J CRIT LIMB ISCHEM. 2023;3(2):E85-E91. Epub 2023 May 3. doi: 10.25270/jcli/CLIG23-00004
Key words: contrast media exposure, critical limb ischemia, radiation exposure
With the increased prevalence of obesity, diabetes, and hypertension in the United States, there has been a proportional rise of patients with peripheral artery disease (PAD) and critical limb threatening ischemia/critical limb ischemia (CLTI/CLI). Over 200 million people worldwide are diagnosed with PAD, causing asymptomatic disease in some while resulting in devastating pain and disability in others as it progresses to the terminal form, critical limb threatening ischemia (CLTI). This debilitating disease necessitates amputation in 3%-4% of patients, making it a leading cause of limb loss in the developed world.1,2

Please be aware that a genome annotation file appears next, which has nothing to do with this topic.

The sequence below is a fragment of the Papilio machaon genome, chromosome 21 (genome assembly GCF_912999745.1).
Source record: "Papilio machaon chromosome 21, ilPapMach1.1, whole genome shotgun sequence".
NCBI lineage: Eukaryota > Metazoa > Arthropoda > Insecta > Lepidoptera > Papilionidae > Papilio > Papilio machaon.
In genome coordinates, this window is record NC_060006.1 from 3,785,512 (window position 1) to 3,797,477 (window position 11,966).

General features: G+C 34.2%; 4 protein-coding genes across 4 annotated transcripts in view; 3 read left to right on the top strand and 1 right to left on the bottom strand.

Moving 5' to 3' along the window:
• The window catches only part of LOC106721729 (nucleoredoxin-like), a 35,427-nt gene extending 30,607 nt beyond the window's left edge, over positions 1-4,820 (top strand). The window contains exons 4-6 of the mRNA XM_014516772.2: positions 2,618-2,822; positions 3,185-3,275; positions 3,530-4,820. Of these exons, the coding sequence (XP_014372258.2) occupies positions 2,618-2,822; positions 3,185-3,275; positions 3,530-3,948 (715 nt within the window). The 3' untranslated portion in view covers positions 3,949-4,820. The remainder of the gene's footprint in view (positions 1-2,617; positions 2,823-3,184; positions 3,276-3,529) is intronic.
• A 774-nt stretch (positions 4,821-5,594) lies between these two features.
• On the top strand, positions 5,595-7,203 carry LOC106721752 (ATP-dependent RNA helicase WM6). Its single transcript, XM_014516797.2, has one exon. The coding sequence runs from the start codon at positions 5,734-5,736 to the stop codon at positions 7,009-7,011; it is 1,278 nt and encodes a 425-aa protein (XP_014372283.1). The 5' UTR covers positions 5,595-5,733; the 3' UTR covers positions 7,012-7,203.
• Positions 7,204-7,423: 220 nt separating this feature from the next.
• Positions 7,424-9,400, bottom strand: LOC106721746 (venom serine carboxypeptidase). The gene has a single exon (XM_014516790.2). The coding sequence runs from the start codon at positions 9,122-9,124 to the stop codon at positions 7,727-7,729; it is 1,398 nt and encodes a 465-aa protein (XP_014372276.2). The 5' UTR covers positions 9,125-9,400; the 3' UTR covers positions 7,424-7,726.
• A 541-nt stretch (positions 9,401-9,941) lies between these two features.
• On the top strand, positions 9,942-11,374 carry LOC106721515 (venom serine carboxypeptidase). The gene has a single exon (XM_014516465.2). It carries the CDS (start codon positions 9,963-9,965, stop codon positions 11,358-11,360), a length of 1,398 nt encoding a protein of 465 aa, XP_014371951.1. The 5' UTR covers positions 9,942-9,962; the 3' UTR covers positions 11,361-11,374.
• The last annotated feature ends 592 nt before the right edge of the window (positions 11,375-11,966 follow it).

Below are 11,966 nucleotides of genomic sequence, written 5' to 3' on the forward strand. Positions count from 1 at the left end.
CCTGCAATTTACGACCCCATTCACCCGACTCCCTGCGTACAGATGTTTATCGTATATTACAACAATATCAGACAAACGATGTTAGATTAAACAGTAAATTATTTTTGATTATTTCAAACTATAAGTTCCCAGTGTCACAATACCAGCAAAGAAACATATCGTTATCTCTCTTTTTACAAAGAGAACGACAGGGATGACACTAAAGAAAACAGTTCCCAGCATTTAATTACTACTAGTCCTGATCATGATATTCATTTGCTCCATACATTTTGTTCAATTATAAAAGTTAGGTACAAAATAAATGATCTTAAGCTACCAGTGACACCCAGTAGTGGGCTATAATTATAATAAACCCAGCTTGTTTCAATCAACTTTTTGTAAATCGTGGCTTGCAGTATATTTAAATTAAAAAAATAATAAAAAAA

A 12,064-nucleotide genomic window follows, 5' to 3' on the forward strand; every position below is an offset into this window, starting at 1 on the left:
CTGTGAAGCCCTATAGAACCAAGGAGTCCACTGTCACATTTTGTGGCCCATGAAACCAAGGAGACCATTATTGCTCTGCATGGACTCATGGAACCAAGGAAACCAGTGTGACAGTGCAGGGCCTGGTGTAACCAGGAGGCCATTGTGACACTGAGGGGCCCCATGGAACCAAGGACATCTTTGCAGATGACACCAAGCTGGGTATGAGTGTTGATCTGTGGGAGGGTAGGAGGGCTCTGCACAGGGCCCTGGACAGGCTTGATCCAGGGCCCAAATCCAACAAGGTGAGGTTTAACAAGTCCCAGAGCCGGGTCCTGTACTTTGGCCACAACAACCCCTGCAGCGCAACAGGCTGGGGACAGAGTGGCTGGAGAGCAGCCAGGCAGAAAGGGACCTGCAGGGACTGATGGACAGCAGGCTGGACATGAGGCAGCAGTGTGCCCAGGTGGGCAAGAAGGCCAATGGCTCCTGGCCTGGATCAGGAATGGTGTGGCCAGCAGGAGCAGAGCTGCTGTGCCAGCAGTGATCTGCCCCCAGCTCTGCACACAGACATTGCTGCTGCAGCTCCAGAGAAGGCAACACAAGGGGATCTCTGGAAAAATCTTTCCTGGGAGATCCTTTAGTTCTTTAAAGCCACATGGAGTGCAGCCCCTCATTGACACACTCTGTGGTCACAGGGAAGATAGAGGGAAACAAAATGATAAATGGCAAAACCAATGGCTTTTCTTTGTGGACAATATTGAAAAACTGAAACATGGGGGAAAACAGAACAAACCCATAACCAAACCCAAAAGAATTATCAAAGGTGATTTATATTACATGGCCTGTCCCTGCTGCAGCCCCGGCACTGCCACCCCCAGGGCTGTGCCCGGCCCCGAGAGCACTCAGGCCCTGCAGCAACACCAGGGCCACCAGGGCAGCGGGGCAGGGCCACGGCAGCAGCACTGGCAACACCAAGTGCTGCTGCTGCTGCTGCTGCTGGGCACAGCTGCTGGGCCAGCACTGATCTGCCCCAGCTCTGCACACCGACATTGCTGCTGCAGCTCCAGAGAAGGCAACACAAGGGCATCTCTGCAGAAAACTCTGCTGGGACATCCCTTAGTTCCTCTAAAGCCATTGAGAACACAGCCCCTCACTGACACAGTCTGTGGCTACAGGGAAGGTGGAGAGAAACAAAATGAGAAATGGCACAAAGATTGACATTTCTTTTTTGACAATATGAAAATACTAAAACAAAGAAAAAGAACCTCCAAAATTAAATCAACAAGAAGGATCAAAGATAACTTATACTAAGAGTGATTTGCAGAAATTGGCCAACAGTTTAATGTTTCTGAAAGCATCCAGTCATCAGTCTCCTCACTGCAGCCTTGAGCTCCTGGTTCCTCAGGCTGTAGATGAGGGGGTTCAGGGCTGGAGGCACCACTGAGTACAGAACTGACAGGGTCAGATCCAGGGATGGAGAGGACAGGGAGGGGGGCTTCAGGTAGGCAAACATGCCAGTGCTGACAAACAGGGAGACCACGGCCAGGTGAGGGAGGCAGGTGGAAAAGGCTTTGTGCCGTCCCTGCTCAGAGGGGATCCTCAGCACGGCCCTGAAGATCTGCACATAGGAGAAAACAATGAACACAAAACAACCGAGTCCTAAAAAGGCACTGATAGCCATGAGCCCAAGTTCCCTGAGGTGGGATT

Revascularization to treat PAD can occur surgically or endovascularly with approximately 69% performed endovascularly.3 Traditionally, endovascular management of PAD and CLTI was achieved by interventionalists via the gold standard transfemoral access (TFA). However, in the wake of the global COVID-19 pandemic, our hospital alongside many other hospitals around the United States experienced a severe shortage of hospital beds due to the influx of COVID-19 patient admits and new policies placing limits on patient admission as well as outpatient bed hospitalization. During this period of extreme restrictions, TFA proved to be an impassable obstacle for many PAD/CLTI patients requiring crucial treatment for this progressive chronic leg disease. TFA interventions were inefficient in providing optimal discharge times which required longer patient stay and potentially preventable admissions.4-5 Additionally, complex sheath removal alongside groin-related complications required extra staff report and bed usage, preventing critical treatment of other patients that was simply not feasible during a worldwide pandemic.6,7 Furthermore, the accumulation of admissions created an exponential rise in costs for both patients and hospitals. As such, there was a halt to many PAD procedures for the catheterization lab to perform. Such limitations with TFA necessitated a safe, more efficient, and less time consuming approach for the treatment of peripheral vascular disease that did not require hospitalization. This provided an optimal setting for practitioners to increase their utilization of the newly innovative radial-to-peripheral or trans-radial access (TRA) approach in peripheral interventions.